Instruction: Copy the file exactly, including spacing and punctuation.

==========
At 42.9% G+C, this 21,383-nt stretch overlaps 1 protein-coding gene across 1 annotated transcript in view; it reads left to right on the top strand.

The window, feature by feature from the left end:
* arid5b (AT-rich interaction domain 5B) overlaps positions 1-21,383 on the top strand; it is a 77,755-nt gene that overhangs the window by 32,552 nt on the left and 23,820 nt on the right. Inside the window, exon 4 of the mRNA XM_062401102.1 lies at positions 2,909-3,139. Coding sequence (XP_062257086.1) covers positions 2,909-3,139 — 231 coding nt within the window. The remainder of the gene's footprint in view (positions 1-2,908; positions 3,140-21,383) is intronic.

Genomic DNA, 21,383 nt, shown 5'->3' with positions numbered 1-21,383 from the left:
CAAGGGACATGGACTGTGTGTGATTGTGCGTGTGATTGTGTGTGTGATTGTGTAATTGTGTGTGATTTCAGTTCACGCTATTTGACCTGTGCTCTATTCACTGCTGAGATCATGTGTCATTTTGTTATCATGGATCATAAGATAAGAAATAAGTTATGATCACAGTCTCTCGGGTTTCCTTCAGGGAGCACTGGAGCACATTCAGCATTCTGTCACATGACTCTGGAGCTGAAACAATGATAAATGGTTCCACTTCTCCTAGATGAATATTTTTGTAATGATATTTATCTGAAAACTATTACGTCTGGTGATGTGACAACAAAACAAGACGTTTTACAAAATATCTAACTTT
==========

At 42.9% G+C, this 21,383-nt stretch overlaps 1 protein-coding gene across 1 annotated transcript in view; it reads left to right on the top strand.

The window, feature by feature from the left end:
* arid5b (AT-rich interaction domain 5B) overlaps positions 1-21,383 on the top strand; it is a 77,755-nt gene that overhangs the window by 32,552 nt on the left and 23,820 nt on the right. Inside the window, exon 4 of the mRNA XM_062401102.1 lies at positions 2,909-3,139. Coding sequence (XP_062257086.1) covers positions 2,909-3,139 — 231 coding nt within the window. The remainder of the gene's footprint in view (positions 1-2,908; positions 3,140-21,383) is intronic.

Genomic DNA, 21,383 nt, shown 5'->3' with positions numbered 1-21,383 from the left:
CAAGGGACATGGACTGTGTGTGATTGTGCGTGTGATTGTGTGTGTGATTGTGTAATTGTGTGTGATTTCAGTTCACGCTATTTGACCTGTGCTCTATTCACTGCTGAGATCATGTGTCATTTTGTTATCATGGATCATAAGATAAGAAATAAGTTATGATCACAGTCTCTCGGGTTTCCTTCAGGGAGCACTGGAGCACATTCAGCATTCTGTCACATGACTCTGGAGCTGAAACAATGATAAATGGTTCCACTTCTCCTAGATGAATATTTTTGTAATGATATTTATCTGAAAACTATTACGTCTGGTGATGTGACAACAAAACAAGACGTTTTACAAAATATCTAACTTT